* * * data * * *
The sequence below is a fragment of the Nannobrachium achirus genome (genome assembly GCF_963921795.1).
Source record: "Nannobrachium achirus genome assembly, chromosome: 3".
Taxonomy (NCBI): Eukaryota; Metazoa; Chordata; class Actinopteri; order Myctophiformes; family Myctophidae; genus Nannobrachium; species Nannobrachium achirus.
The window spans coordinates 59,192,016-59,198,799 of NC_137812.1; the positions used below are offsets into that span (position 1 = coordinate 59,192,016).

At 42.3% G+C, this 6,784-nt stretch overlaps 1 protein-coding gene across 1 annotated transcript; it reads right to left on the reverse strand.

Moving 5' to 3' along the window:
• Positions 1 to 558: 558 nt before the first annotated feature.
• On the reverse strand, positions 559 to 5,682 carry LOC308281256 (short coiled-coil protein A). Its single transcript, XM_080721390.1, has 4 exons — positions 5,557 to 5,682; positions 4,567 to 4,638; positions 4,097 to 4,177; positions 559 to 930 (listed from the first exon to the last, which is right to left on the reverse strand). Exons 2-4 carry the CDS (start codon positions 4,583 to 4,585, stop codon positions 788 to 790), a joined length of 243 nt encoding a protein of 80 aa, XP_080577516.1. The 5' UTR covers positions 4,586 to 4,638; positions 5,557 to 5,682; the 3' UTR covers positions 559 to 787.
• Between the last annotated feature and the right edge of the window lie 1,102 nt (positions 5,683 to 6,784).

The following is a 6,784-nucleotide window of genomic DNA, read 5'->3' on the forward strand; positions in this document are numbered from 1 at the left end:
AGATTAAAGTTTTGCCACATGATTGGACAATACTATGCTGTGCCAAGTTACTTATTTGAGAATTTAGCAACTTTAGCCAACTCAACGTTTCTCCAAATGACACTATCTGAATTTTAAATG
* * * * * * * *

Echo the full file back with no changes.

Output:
The sequence below is a fragment of the Nannobrachium achirus genome (genome assembly GCF_963921795.1).
Source record: "Nannobrachium achirus genome assembly, chromosome: 3".
Taxonomy (NCBI): Eukaryota; Metazoa; Chordata; class Actinopteri; order Myctophiformes; family Myctophidae; genus Nannobrachium; species Nannobrachium achirus.
The window spans coordinates 59,192,016-59,198,799 of NC_137812.1; the positions used below are offsets into that span (position 1 = coordinate 59,192,016).

At 42.3% G+C, this 6,784-nt stretch overlaps 1 protein-coding gene across 1 annotated transcript; it reads right to left on the reverse strand.

Moving 5' to 3' along the window:
• Positions 1 to 558: 558 nt before the first annotated feature.
• On the reverse strand, positions 559 to 5,682 carry LOC308281256 (short coiled-coil protein A). Its single transcript, XM_080721390.1, has 4 exons — positions 5,557 to 5,682; positions 4,567 to 4,638; positions 4,097 to 4,177; positions 559 to 930 (listed from the first exon to the last, which is right to left on the reverse strand). Exons 2-4 carry the CDS (start codon positions 4,583 to 4,585, stop codon positions 788 to 790), a joined length of 243 nt encoding a protein of 80 aa, XP_080577516.1. The 5' UTR covers positions 4,586 to 4,638; positions 5,557 to 5,682; the 3' UTR covers positions 559 to 787.
• Between the last annotated feature and the right edge of the window lie 1,102 nt (positions 5,683 to 6,784).

The following is a 6,784-nucleotide window of genomic DNA, read 5'->3' on the forward strand; positions in this document are numbered from 1 at the left end:
AGATTAAAGTTTTGCCACATGATTGGACAATACTATGCTGTGCCAAGTTACTTATTTGAGAATTTAGCAACTTTAGCCAACTCAACGTTTCTCCAAATGACACTATCTGAATTTTAAATG